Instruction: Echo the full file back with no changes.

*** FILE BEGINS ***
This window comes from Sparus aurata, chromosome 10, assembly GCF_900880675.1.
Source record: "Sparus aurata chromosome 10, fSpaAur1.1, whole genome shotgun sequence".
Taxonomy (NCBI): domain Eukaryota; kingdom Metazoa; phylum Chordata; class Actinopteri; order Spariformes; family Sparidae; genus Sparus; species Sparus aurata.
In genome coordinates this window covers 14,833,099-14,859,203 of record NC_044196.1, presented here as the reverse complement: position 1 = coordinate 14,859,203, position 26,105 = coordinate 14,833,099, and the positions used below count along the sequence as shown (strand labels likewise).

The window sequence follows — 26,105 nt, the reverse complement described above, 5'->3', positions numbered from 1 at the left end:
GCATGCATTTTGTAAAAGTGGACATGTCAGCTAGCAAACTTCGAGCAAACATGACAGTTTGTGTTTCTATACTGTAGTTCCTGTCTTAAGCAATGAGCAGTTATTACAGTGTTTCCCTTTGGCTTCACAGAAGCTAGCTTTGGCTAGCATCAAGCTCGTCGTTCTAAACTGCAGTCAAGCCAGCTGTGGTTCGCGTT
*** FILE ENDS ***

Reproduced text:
This window comes from Sparus aurata, chromosome 10, assembly GCF_900880675.1.
Source record: "Sparus aurata chromosome 10, fSpaAur1.1, whole genome shotgun sequence".
Taxonomy (NCBI): domain Eukaryota; kingdom Metazoa; phylum Chordata; class Actinopteri; order Spariformes; family Sparidae; genus Sparus; species Sparus aurata.
In genome coordinates this window covers 14,833,099-14,859,203 of record NC_044196.1, presented here as the reverse complement: position 1 = coordinate 14,859,203, position 26,105 = coordinate 14,833,099, and the positions used below count along the sequence as shown (strand labels likewise).

The window sequence follows — 26,105 nt, the reverse complement described above, 5'->3', positions numbered from 1 at the left end:
GCATGCATTTTGTAAAAGTGGACATGTCAGCTAGCAAACTTCGAGCAAACATGACAGTTTGTGTTTCTATACTGTAGTTCCTGTCTTAAGCAATGAGCAGTTATTACAGTGTTTCCCTTTGGCTTCACAGAAGCTAGCTTTGGCTAGCATCAAGCTCGTCGTTCTAAACTGCAGTCAAGCCAGCTGTGGTTCGCGTT